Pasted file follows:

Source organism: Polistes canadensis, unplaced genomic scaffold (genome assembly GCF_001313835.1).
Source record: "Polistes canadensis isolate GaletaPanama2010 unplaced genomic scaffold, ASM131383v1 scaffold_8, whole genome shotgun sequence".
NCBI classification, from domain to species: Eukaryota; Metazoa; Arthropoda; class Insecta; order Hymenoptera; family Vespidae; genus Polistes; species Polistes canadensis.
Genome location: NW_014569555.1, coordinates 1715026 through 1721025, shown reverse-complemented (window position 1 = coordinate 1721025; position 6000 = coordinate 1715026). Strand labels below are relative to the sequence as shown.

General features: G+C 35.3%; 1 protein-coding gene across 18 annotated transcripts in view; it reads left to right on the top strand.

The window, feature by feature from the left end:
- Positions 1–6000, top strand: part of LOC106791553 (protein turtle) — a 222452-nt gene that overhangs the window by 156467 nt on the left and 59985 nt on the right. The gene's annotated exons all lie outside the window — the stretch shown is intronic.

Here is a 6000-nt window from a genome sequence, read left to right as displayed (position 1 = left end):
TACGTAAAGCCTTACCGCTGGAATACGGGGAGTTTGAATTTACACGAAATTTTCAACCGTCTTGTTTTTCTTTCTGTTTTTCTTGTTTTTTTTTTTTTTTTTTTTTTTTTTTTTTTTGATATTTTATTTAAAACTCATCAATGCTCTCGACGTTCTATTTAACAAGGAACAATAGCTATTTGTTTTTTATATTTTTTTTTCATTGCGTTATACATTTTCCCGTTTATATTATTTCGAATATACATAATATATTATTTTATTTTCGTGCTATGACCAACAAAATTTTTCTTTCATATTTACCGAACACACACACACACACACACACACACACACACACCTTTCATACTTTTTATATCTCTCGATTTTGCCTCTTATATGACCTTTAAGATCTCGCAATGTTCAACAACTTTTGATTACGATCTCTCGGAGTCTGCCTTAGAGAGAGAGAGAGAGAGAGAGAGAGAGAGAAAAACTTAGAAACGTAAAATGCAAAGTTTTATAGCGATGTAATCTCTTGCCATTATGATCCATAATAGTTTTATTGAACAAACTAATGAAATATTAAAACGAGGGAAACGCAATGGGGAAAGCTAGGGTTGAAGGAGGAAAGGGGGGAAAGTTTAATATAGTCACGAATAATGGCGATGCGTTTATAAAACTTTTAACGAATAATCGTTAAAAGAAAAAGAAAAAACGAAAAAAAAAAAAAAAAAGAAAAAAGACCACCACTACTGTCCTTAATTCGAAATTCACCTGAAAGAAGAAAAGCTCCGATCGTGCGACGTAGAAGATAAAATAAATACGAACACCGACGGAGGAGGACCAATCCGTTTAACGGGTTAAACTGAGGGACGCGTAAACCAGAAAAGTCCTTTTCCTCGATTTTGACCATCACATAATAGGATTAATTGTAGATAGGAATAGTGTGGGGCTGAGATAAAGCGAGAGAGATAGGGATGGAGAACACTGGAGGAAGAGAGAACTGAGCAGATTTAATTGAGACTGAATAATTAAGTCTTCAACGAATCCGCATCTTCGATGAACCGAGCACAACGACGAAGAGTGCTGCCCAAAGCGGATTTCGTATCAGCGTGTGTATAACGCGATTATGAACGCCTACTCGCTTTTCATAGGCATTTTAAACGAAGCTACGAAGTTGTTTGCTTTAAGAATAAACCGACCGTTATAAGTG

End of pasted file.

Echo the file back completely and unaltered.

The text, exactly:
Source organism: Polistes canadensis, unplaced genomic scaffold (genome assembly GCF_001313835.1).
Source record: "Polistes canadensis isolate GaletaPanama2010 unplaced genomic scaffold, ASM131383v1 scaffold_8, whole genome shotgun sequence".
NCBI classification, from domain to species: Eukaryota; Metazoa; Arthropoda; class Insecta; order Hymenoptera; family Vespidae; genus Polistes; species Polistes canadensis.
Genome location: NW_014569555.1, coordinates 1715026 through 1721025, shown reverse-complemented (window position 1 = coordinate 1721025; position 6000 = coordinate 1715026). Strand labels below are relative to the sequence as shown.

General features: G+C 35.3%; 1 protein-coding gene across 18 annotated transcripts in view; it reads left to right on the top strand.

The window, feature by feature from the left end:
- Positions 1–6000, top strand: part of LOC106791553 (protein turtle) — a 222452-nt gene that overhangs the window by 156467 nt on the left and 59985 nt on the right. The gene's annotated exons all lie outside the window — the stretch shown is intronic.

Here is a 6000-nt window from a genome sequence, read left to right as displayed (position 1 = left end):
TACGTAAAGCCTTACCGCTGGAATACGGGGAGTTTGAATTTACACGAAATTTTCAACCGTCTTGTTTTTCTTTCTGTTTTTCTTGTTTTTTTTTTTTTTTTTTTTTTTTTTTTTTTTGATATTTTATTTAAAACTCATCAATGCTCTCGACGTTCTATTTAACAAGGAACAATAGCTATTTGTTTTTTATATTTTTTTTTCATTGCGTTATACATTTTCCCGTTTATATTATTTCGAATATACATAATATATTATTTTATTTTCGTGCTATGACCAACAAAATTTTTCTTTCATATTTACCGAACACACACACACACACACACACACACACACACACCTTTCATACTTTTTATATCTCTCGATTTTGCCTCTTATATGACCTTTAAGATCTCGCAATGTTCAACAACTTTTGATTACGATCTCTCGGAGTCTGCCTTAGAGAGAGAGAGAGAGAGAGAGAGAGAGAGAAAAACTTAGAAACGTAAAATGCAAAGTTTTATAGCGATGTAATCTCTTGCCATTATGATCCATAATAGTTTTATTGAACAAACTAATGAAATATTAAAACGAGGGAAACGCAATGGGGAAAGCTAGGGTTGAAGGAGGAAAGGGGGGAAAGTTTAATATAGTCACGAATAATGGCGATGCGTTTATAAAACTTTTAACGAATAATCGTTAAAAGAAAAAGAAAAAACGAAAAAAAAAAAAAAAAAGAAAAAAGACCACCACTACTGTCCTTAATTCGAAATTCACCTGAAAGAAGAAAAGCTCCGATCGTGCGACGTAGAAGATAAAATAAATACGAACACCGACGGAGGAGGACCAATCCGTTTAACGGGTTAAACTGAGGGACGCGTAAACCAGAAAAGTCCTTTTCCTCGATTTTGACCATCACATAATAGGATTAATTGTAGATAGGAATAGTGTGGGGCTGAGATAAAGCGAGAGAGATAGGGATGGAGAACACTGGAGGAAGAGAGAACTGAGCAGATTTAATTGAGACTGAATAATTAAGTCTTCAACGAATCCGCATCTTCGATGAACCGAGCACAACGACGAAGAGTGCTGCCCAAAGCGGATTTCGTATCAGCGTGTGTATAACGCGATTATGAACGCCTACTCGCTTTTCATAGGCATTTTAAACGAAGCTACGAAGTTGTTTGCTTTAAGAATAAACCGACCGTTATAAGTG